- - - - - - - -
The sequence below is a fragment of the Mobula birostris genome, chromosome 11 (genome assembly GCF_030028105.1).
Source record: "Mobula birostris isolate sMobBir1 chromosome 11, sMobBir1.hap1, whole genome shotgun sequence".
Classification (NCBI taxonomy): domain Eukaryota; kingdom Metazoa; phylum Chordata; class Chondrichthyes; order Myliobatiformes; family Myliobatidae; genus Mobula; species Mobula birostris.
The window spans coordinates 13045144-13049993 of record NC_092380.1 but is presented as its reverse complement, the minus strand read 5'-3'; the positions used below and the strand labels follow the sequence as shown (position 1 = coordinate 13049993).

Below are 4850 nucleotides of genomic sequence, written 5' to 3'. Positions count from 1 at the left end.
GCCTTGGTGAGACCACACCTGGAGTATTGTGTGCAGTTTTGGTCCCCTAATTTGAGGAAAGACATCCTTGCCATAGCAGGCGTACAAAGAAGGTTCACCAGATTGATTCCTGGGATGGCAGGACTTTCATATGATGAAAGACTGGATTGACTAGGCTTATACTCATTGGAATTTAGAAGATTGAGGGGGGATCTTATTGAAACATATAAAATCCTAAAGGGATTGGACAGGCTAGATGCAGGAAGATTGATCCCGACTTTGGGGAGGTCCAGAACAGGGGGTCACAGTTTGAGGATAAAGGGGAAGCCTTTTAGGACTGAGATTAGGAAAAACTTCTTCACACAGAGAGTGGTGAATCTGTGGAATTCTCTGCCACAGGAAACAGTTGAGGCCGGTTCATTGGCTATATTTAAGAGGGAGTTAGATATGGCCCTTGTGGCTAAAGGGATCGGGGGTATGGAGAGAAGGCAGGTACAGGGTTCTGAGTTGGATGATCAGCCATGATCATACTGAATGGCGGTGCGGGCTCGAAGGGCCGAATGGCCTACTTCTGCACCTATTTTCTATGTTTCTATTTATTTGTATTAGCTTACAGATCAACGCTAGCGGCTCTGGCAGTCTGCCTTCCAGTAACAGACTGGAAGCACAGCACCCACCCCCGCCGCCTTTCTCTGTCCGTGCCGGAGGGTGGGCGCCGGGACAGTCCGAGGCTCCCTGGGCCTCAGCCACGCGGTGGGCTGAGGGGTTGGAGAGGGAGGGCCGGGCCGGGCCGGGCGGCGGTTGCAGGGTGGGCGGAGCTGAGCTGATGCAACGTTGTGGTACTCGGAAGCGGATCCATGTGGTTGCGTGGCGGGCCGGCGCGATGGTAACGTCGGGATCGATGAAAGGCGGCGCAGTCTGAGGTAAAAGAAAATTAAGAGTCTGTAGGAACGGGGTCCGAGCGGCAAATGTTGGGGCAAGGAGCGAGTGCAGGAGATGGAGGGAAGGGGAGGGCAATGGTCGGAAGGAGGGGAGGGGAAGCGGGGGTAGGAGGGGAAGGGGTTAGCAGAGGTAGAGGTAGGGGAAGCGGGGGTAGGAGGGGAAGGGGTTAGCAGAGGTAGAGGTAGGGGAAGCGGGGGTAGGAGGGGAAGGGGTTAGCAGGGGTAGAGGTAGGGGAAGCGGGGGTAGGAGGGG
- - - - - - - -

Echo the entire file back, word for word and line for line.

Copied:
The sequence below is a fragment of the Mobula birostris genome, chromosome 11 (genome assembly GCF_030028105.1).
Source record: "Mobula birostris isolate sMobBir1 chromosome 11, sMobBir1.hap1, whole genome shotgun sequence".
Classification (NCBI taxonomy): domain Eukaryota; kingdom Metazoa; phylum Chordata; class Chondrichthyes; order Myliobatiformes; family Myliobatidae; genus Mobula; species Mobula birostris.
The window spans coordinates 13045144-13049993 of record NC_092380.1 but is presented as its reverse complement, the minus strand read 5'-3'; the positions used below and the strand labels follow the sequence as shown (position 1 = coordinate 13049993).

Below are 4850 nucleotides of genomic sequence, written 5' to 3'. Positions count from 1 at the left end.
GCCTTGGTGAGACCACACCTGGAGTATTGTGTGCAGTTTTGGTCCCCTAATTTGAGGAAAGACATCCTTGCCATAGCAGGCGTACAAAGAAGGTTCACCAGATTGATTCCTGGGATGGCAGGACTTTCATATGATGAAAGACTGGATTGACTAGGCTTATACTCATTGGAATTTAGAAGATTGAGGGGGGATCTTATTGAAACATATAAAATCCTAAAGGGATTGGACAGGCTAGATGCAGGAAGATTGATCCCGACTTTGGGGAGGTCCAGAACAGGGGGTCACAGTTTGAGGATAAAGGGGAAGCCTTTTAGGACTGAGATTAGGAAAAACTTCTTCACACAGAGAGTGGTGAATCTGTGGAATTCTCTGCCACAGGAAACAGTTGAGGCCGGTTCATTGGCTATATTTAAGAGGGAGTTAGATATGGCCCTTGTGGCTAAAGGGATCGGGGGTATGGAGAGAAGGCAGGTACAGGGTTCTGAGTTGGATGATCAGCCATGATCATACTGAATGGCGGTGCGGGCTCGAAGGGCCGAATGGCCTACTTCTGCACCTATTTTCTATGTTTCTATTTATTTGTATTAGCTTACAGATCAACGCTAGCGGCTCTGGCAGTCTGCCTTCCAGTAACAGACTGGAAGCACAGCACCCACCCCCGCCGCCTTTCTCTGTCCGTGCCGGAGGGTGGGCGCCGGGACAGTCCGAGGCTCCCTGGGCCTCAGCCACGCGGTGGGCTGAGGGGTTGGAGAGGGAGGGCCGGGCCGGGCCGGGCGGCGGTTGCAGGGTGGGCGGAGCTGAGCTGATGCAACGTTGTGGTACTCGGAAGCGGATCCATGTGGTTGCGTGGCGGGCCGGCGCGATGGTAACGTCGGGATCGATGAAAGGCGGCGCAGTCTGAGGTAAAAGAAAATTAAGAGTCTGTAGGAACGGGGTCCGAGCGGCAAATGTTGGGGCAAGGAGCGAGTGCAGGAGATGGAGGGAAGGGGAGGGCAATGGTCGGAAGGAGGGGAGGGGAAGCGGGGGTAGGAGGGGAAGGGGTTAGCAGAGGTAGAGGTAGGGGAAGCGGGGGTAGGAGGGGAAGGGGTTAGCAGAGGTAGAGGTAGGGGAAGCGGGGGTAGGAGGGGAAGGGGTTAGCAGGGGTAGAGGTAGGGGAAGCGGGGGTAGGAGGGG